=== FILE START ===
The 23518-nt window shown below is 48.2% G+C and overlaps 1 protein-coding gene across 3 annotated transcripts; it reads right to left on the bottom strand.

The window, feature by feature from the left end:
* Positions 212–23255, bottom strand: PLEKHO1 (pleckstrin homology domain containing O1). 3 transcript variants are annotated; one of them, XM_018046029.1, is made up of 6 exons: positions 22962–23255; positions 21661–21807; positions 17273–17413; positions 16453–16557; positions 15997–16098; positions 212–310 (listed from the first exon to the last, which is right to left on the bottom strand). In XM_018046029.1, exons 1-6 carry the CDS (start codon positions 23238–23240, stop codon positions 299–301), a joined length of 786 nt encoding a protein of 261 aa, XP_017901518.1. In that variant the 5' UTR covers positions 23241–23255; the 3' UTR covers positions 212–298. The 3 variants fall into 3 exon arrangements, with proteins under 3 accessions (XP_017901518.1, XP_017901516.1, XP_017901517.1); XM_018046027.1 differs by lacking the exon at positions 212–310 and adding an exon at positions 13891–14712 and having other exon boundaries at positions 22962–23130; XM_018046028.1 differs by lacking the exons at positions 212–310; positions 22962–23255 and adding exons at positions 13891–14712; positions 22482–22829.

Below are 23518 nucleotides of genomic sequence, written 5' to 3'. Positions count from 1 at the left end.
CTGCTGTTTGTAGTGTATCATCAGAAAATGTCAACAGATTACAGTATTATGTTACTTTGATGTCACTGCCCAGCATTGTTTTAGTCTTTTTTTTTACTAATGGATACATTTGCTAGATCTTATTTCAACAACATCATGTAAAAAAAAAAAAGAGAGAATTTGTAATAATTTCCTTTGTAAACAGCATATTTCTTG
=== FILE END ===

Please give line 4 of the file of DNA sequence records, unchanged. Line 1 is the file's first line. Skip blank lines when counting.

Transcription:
Below are 23518 nucleotides of genomic sequence, written 5' to 3'. Positions count from 1 at the left end.